“s3:ListBucket”,
“s3:GetBucketLocation”
],
“Resource”: “arn:aws:s3:::<bucket_name>
},
{
“Sid”: “s3BucketAccess2”,
“Effect”: “Allow”,
“Action”: [
“s3:GetObject”,
“s3:PutObject”,
“s3:ListMultipartUploadParts”,
“s3:AbortMultipartUpload”
],
“Resource”: “arn:aws:s3:::<bucket_name>/*”
}
]
}

To add a policy to a role, save the policy as a JSON file and run the following AWS CLI command (save the preceding JSON as S3Policy.json):

aws iam put-role-policy `
–role-name AWSRDSCustomSQLServerInstanceRole `
–policy-name S3BucketAccessPolicy `
–policy-document file://C:RDSSQLServer_RDSCustomS3Policy.json

As a best practice, the RDS Custom for SQL Server instance should be in a private subnet. You also need to modify the policy of the VPC Amazon S3 gateway endpoint to allow access to the S3 bucket where the backups are stored. For our example, we add the following policy. You can do this through the Amazon Virtual Private Cloud (Amazon VPC) console (refer to Control access to services using endpoint policies) or using the AWS CLI (refer to modify-vpc-endpoint). See the following code:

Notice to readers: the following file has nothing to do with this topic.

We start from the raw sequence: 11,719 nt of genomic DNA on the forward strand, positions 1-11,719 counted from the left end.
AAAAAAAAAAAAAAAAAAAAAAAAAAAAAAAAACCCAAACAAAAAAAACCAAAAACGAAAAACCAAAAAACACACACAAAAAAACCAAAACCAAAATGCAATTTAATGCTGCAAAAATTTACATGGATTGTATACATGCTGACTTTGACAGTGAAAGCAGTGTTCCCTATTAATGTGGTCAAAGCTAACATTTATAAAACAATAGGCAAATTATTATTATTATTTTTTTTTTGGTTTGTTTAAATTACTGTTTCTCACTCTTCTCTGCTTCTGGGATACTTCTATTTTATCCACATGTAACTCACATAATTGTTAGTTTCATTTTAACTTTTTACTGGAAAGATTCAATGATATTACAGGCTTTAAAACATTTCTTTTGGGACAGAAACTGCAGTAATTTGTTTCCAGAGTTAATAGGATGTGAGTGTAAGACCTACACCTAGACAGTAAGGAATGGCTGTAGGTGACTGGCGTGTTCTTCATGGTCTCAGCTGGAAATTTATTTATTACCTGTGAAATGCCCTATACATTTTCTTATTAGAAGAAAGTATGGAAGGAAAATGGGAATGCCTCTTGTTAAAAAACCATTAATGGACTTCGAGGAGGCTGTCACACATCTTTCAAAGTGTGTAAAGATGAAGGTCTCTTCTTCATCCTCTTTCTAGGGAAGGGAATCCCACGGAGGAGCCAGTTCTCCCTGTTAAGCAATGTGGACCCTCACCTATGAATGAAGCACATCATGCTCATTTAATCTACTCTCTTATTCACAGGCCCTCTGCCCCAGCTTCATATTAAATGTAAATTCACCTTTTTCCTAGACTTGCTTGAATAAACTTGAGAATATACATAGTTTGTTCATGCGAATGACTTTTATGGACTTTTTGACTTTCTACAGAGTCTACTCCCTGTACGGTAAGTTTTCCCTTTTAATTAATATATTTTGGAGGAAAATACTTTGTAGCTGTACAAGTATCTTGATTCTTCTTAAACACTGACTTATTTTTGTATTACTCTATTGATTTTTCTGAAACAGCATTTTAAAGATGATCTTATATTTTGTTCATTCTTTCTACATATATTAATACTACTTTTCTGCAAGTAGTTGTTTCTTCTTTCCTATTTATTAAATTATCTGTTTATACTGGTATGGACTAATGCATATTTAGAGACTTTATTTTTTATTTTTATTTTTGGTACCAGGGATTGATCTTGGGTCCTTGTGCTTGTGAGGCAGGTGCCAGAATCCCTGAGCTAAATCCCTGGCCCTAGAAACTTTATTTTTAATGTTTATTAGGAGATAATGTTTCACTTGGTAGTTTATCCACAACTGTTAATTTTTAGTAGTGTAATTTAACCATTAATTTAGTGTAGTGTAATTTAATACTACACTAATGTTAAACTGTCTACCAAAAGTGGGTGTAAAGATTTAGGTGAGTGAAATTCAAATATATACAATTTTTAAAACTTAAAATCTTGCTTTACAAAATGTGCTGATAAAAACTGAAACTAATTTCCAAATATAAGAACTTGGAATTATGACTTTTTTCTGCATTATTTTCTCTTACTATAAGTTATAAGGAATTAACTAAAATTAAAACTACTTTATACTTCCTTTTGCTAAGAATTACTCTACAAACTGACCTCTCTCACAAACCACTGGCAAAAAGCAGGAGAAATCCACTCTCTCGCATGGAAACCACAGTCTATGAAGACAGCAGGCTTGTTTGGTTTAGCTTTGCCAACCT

{
“Effect”: “Allow”,
“Principal”: “*”,
“Action”: [
“s3:putObject”,
“s3:getObject”,
“s3:getObjectVersion”,
“s3:AbortMultipartUpload”
],
“Resource”: “arn:aws:s3:::sqlservers3backuprestore/*”
},

After we’ve given access to the S3 bucket, we can download the backup files to the D:rdsdbdataBACKUP directory.

Use the following command to download the full database backup file on the target (RDS Custom for SQL Server) instance:

aws s3 cp s3://sqlservers3backuprestore/SampleTest_202209040000_Full.bak D:rdsdbdataBACKUP

Restore the full database backup in Amazon RDS Custom for SQL Server

After you download the full database backup file, use the native SQL Server restore command.

Note that Amazon S3 has a size limit of 5 TB per file. For native backups of larger databases, you can use a multi-file backup on the source instance.

Currently, the maximum database instance storage for Amazon RDS Custom for SQL Server is 16 TiB.